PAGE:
Starring Roddy Piper, Sandahl Bergman, Cec Verrell, William Smith, Rory Calhoun
Directed by Donald G. Jackson & R.J. Kizer
Expectations: High. With a name like Hell Comes to Frogtown, it has to be good.
On the general scale:
On the B-movie scale:
The term cult classic gets thrown around a lot, but more often than not, the films referenced just don’t deserve the moniker. Hell Comes to Frogtown, however, is a true cult classic. Starring Rowdy Roddy Piper and Valeria from Conan the Barbarian, Sandahl Bergman, the film plays out like a wild, testosterone-fueled, post-apocalyptic male fantasy. It never betrays its B-movie roots or pretends to be something other than super-fun trash. Instead directors Donald G. Jackson and R.J. Kizer put the pedal to the metal and go full-bore into the oblivion of Frogtown.
Roddy Piper plays Sam Hell, a man with a high sperm count in a very infertile world. The governmental department Med-Tech places a C4-laced chastity belt on Hell and contracts him to enter Frogtown and save a group of nubile women taken hostage by the Frog leader, Commander Toty (pronounced Toady…get it? He’s a frog!). Along for the ride are Spangle (Sandahl Bergman) and Centinella (Cec Verrell), a pair of Med-Tech operatives tasked with keeping Sam Hell safe and ready to procreate.
By this point, 10 minutes into the film, the viewer has a pretty good idea what they’re in for. The road to Frogtown is a little long, but the film picks up once they enter the town proper. The filmmakers allude to man-size frogs throughout the early section of the film with a few well-placed ribbits, but it isn’t until the second act that they appear. And boy when they do, they are great. I don’t know about you, but there’s something to be said for a guy wearing a man-sized frog costume that just spells awesome. The great things about these frogs is that they are varied in their facial structure so they’re always interesting to look at. Some look like a traditional frog, some look more human/frog hybrid. My favorite frog, pictured below, sports a large, black eye patch. It’s the little things in life that bring so much pleasure.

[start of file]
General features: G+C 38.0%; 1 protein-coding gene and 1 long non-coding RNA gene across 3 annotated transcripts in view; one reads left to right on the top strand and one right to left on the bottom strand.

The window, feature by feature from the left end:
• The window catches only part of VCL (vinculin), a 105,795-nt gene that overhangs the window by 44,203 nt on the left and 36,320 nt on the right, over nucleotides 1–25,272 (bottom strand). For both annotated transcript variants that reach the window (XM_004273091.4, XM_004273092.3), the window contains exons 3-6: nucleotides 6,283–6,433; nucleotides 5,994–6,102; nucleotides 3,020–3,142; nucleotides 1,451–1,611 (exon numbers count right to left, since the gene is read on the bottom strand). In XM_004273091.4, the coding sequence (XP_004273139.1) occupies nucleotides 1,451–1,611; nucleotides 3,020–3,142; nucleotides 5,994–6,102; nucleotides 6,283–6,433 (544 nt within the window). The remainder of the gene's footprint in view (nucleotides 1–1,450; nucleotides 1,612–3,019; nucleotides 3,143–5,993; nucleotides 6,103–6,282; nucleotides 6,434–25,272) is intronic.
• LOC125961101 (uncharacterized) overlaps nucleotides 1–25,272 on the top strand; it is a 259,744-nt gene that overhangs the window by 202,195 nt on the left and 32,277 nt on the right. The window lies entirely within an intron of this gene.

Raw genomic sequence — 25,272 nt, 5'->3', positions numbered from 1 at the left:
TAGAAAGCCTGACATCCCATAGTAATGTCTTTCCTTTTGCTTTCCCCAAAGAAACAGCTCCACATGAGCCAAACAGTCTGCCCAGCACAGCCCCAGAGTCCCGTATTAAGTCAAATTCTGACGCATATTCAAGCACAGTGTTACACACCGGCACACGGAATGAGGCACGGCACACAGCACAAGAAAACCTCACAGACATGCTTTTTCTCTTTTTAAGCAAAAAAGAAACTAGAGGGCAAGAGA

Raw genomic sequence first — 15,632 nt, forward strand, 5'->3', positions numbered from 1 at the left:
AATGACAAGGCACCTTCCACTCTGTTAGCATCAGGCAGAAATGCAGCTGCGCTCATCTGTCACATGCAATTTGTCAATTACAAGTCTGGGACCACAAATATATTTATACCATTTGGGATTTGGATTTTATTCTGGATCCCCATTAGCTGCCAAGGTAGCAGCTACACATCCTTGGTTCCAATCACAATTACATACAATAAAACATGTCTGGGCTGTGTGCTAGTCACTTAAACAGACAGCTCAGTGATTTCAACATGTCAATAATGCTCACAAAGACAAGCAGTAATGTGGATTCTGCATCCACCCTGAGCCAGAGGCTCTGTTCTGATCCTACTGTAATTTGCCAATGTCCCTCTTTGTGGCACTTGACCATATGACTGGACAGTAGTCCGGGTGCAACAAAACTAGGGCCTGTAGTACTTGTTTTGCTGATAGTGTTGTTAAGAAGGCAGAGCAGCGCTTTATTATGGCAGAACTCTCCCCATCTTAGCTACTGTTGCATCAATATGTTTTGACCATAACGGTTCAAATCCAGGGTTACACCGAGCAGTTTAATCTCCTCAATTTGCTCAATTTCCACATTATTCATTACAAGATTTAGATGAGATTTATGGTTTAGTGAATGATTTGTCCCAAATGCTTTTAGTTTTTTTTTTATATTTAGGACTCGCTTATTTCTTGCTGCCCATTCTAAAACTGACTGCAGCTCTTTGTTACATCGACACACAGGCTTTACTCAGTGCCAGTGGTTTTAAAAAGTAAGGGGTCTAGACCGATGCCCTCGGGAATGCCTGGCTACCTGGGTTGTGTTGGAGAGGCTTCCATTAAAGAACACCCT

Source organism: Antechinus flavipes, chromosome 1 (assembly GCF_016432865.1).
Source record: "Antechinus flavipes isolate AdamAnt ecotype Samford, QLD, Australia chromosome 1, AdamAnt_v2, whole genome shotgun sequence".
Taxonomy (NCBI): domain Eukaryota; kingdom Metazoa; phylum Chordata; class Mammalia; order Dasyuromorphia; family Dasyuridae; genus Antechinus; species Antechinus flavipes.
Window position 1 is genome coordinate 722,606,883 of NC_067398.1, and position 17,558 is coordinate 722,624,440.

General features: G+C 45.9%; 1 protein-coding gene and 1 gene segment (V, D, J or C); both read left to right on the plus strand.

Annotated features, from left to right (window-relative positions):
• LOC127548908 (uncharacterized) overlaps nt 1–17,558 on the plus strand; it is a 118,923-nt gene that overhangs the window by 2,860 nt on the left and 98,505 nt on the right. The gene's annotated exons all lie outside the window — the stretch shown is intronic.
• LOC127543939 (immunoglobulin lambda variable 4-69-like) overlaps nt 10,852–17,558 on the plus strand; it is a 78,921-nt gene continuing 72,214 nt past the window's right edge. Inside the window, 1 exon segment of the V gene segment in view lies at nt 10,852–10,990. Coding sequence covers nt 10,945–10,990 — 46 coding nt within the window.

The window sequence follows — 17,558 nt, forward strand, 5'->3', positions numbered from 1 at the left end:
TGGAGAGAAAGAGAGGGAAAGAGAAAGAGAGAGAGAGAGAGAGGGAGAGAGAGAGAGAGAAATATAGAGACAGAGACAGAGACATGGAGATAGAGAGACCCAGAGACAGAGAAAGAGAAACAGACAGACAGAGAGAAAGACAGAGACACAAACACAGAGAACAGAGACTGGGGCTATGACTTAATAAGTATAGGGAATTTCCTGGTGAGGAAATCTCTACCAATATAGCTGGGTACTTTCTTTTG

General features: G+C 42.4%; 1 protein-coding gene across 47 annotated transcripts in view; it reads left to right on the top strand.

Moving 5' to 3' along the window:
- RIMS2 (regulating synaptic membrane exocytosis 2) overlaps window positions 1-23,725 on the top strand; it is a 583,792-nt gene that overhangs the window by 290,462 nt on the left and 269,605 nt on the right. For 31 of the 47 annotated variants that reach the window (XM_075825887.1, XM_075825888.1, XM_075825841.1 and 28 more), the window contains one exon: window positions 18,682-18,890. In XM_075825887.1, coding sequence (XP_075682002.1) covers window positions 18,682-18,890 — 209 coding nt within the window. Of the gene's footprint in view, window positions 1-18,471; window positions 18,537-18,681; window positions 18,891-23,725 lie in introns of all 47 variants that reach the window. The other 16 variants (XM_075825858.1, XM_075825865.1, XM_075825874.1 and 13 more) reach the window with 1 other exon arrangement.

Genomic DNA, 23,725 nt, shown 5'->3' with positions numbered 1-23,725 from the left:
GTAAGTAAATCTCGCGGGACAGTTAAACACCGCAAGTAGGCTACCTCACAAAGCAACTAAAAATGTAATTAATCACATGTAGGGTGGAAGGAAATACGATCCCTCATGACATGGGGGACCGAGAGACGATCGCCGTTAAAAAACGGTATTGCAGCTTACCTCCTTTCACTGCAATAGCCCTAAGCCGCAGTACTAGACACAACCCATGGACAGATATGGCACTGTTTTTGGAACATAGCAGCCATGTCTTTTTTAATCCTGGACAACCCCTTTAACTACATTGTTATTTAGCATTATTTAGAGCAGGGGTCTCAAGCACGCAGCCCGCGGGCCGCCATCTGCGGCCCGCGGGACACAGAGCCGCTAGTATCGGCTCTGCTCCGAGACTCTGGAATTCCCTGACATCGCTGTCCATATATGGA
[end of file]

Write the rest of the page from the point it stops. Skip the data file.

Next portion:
The film spawned three sequels but unfortunately none of them feature Roddy Piper. I’m interested to check them out, but without Piper it’s unclear whether they will be worth it. I really enjoyed his work in this and They Live, as one-dimensional as it may be. His physicality is used well in both films and his over-the-top acting is always amusing to watch. The final battle with Commander Toty recalls shades of the epic fight between Capt. Kirk and the Gorn from the Original Series of Star Trek. Both fights were shot at Vasquez Rocks, CA, a popular sci-fi filming destination near Los Angeles.
Frogtown sells the post-apocalyptic world better than most others I’ve seen in the genre, including major studio Hollywood fare. It’s quite impressive given the small budget and is achieved mostly through careful shot selection and a script that truly understands the villainous nature that should inhabit this kind of world. The plot is incredibly far-fetched, but it’s so much fun that you’d hardly notice. The acting and directing are definitely better than expected. I had heard lots about creator Donald G. Jackson and his reputation for “Zen Filmmaking,” a technique where he would work without a script and film the ideas of the moment. This was actually a little before that time though, so this is a more traditional film.
For those familiar with recent video games, watching Hell Comes to Frogtown will instantly remind you of the brokedown wastelands of the Fallout series, or more specifically, Fallout 3. If only the Ghouls were Frogs the two properties would be remarkably similar. One has to wonder if the game’s creators are fans of the film.
One of the film’s most lasting scenes comes near the end of the second act when Spangle must perform the Dance of the Three Snakes for Commander Toty. The actual dance is something short of erotic, but I’m not a frog so the dance wasn’t really targeted at me. Commander Toty and the three snakes, on the other hand, were thoroughly engaged. The filmmakers stop just short of revealing the full monty, leaving me just a bit dissatisfied and wishing this was a Troma release. They at least would’ve had the balls to go all the way with it. Overall, this is one of the better B-Movie sci-fi offerings from the ’80s and succeeds on many levels. The frogs look great and Roddy Piper is the perfect choice for the lead. Recommended for genre fans.